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Published: August 11th 2018
Unlike some other cars here in Samoa our trusty little number hasn’t spontaneously combusted overnight, so we decide to head into the capital, Apia, to have a look around. We’ve been told that the speed limits in Samoa are 40 kilometres per hour in villages and 60 kilometres per hour everywhere else, but there aren’t any signs along the road to confirm this, and there seem to be houses at varying intervals along most of the road so we’re not quite sure how we’re supposed to know when we’re in a village and when we’re not. We wouldn’t want to get deported for speeding, so we play it safe and stick to 40, but now we seem to be in grave danger of infuriating most of the other drivers, and we begin to wonder whether getting deported might be the less dangerous of the two evils.
Issy’s email has been down for a few days, but it’s come back up again now and it seems that she’s been reading the blog. She is not very happy that I wrote that she screamed when she found a spider in the toilet on our way around Savai’i a few days ago. She
says that she very calmly came out of the toilet and told me that I should come in and take a look at the large, hairy, menacing-looking eight legged monster that was perched near the top of the toilet bowl. I tell her that while this may be true, my version is much more interesting, and that if I really wanted to exaggerate I’m sure I could have come up with something way more juicy. She insists that I correct this factual inaccuracy. I wonder if admitting that the story was an exaggeration a few days later will satisfy her. I suspect not, and that I will now be in even more trouble when she reads this. This may be my last blog entry.
We see the first land "for sale" sign that we’ve seen since we arrived in Samoa. We assumed that land wasn’t bought or sold here because everyone buries their ancestors on it and it would be a bit hard to take them with you if you decided to sell up and leave. The block that’s for sale is however in the middle of some thick jungle, so we assume that no one’s had a chance
to bury any of their relatives on it just yet.
We turn onto the road that crosses the island from south to north, and get stunning views over Apia and the north coast from the top of the range. As we drive down into the suburbs of the capital we move out of the land of fales into more conventional suburbia, which isn’t nearly as attractive.
We walk around the Apia waterfront, and our first stop is the very large and impressive Immaculate Conception Cathedral. As we are about to go in we see a group of women rubbing oil all over the near naked bodies of a group of young Samoan men in warrior garb. There’s a wedding in progress, and part way through the ceremony the now oiled-up warriors parade down the aisle brandishing their weapons. I hope that this is supposed to be part of the ceremony, and it’s not that one of the happy couple’s families has decided that they don’t want the ceremony to go ahead and have chosen this as the way to stop it. The interior of the church is stunning, particularly the wooden ceiling, which is very distinctly Samoan.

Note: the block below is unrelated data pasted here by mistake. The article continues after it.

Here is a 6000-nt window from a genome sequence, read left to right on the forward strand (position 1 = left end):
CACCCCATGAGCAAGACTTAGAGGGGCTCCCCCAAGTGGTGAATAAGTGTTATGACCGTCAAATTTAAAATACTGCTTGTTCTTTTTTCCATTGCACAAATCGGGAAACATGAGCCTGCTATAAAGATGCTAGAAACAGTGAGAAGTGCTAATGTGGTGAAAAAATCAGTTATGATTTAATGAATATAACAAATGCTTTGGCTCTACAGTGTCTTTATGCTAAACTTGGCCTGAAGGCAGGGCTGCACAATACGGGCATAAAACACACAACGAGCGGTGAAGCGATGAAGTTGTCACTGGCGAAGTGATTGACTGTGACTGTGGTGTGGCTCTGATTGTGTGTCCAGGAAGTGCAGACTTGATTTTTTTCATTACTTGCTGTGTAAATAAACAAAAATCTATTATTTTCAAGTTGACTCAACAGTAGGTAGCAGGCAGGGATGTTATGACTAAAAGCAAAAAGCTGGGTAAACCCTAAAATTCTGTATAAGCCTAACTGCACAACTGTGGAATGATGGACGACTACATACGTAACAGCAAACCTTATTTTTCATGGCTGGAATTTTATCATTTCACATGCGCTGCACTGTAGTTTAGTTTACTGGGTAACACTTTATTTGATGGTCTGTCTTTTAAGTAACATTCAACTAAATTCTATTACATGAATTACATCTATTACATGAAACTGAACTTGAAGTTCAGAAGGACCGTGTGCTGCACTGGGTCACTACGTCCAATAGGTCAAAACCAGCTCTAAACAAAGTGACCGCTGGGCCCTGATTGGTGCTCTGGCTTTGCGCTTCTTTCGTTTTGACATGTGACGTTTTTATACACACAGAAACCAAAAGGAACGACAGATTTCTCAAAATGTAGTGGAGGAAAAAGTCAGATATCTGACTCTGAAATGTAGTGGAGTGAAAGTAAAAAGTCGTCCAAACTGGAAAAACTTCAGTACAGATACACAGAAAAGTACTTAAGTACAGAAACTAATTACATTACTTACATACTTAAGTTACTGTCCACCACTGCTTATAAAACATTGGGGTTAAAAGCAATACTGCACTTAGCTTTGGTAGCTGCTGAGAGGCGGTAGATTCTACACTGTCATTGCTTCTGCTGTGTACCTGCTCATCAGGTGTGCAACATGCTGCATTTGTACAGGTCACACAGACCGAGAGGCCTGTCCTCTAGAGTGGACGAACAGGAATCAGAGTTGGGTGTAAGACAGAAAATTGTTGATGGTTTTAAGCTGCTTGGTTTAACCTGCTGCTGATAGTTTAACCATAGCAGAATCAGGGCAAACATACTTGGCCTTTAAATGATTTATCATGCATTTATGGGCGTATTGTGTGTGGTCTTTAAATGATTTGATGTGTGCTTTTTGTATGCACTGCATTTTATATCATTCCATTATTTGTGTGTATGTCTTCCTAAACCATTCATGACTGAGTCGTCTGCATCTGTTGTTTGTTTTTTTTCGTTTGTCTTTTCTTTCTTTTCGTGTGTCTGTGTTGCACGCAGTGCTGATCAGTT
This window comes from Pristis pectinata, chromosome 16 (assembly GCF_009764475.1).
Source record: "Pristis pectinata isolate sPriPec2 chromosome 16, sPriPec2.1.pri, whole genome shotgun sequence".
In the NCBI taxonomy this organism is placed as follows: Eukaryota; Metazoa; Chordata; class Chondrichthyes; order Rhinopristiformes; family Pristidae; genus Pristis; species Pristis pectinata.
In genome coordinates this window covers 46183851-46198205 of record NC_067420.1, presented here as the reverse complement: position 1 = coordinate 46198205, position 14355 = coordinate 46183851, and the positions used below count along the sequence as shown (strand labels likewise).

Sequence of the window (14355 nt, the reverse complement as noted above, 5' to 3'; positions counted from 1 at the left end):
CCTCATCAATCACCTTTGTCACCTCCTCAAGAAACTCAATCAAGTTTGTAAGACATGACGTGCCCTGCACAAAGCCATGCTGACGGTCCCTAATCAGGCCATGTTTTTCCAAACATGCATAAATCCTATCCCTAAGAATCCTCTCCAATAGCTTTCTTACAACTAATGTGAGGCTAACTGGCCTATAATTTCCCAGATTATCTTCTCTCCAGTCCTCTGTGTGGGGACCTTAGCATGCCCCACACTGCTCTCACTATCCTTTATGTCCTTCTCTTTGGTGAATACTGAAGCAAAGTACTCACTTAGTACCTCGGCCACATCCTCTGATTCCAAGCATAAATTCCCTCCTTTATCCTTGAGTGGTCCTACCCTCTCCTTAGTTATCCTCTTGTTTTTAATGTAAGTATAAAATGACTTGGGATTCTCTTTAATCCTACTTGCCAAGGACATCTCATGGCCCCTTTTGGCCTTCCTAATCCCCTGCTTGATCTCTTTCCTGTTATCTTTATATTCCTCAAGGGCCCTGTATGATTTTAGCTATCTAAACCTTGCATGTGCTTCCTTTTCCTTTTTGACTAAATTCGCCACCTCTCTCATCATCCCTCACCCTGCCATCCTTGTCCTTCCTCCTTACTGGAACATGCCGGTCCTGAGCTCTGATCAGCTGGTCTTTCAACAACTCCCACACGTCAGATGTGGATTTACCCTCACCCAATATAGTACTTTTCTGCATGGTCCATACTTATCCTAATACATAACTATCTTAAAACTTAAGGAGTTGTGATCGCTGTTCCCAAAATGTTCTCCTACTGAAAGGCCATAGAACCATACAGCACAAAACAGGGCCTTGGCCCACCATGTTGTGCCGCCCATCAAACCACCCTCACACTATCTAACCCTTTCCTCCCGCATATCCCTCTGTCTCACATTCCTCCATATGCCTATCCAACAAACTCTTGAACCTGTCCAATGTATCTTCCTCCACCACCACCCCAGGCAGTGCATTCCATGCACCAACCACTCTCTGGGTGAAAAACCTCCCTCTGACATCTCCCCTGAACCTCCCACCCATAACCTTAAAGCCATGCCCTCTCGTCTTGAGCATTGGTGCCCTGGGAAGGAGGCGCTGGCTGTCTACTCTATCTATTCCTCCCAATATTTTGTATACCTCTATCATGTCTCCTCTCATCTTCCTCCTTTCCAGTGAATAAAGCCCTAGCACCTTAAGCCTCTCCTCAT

Issy isn’t in to going into churches; I think she’s worried that if she does the roof will fall in. I go up to the balcony to get a better view of the ceremony and when I come back down I find her outside talking to a young Samoan man. I ask her what they talked about and she tells me that he told her several times that he was single. I think that maybe I need to keep a closer eye on my beloved.
We walk on past Apia’s apparently iconic clock tower, which is in the middle of a large and very busy roundabout. I’m pretty sure that this is the roundabout that I nearly got arrested for driving the wrong way around when we were here in 1993. It looks like it’s the town’s main intersection, and I’m surprised that I didn’t cause carnage when I tried to drive around it the wrong way. The sight of it brings back some not so fond memories.
We wander on through some of the town’s markets and then down to main waterfront bus stop. The buses are all packed, and it seems that if you can’t get
a seat it’s quite acceptable to just plonk yourself down on some random stranger’s lap. The buses are all very colourfully decorated.
We have lunch at what looks like the Samoan equivalent of KFC. It’s Saturday, and the town appears to be shutting down for the remainder of the weekend.
We drive back up over the range, and as we near the hotel we see a police roadblock up ahead. I wonder if it’s just me, or whether everyone just naturally feels guilty when confronted by the constabulary. We wind down our window and ask the nice officer if he would like to see the temporary Samoan Driver’s Licence that the man from the rental car company wrote out for us yesterday. It looked genuine enough at the time, but I’m now starting to have some doubts. The officer doesn’t seem too interested in seeing the licence and asks us instead whether we are on a trip. I wonder if this is a trick question. It’s hard to imagine that we’d be in a car if we weren’t on a trip. I then begin to wonder if this is the sort of trip he‘s referring to, and whether he might instead be with the drug squad. I decide to take the risk and tell him that yes indeed we are on a trip. He waves us on, and we breathe again.
We spend a very enjoyable evening watching the resort’s all male song and dance troupe perform their traditional Samoan repertoire.
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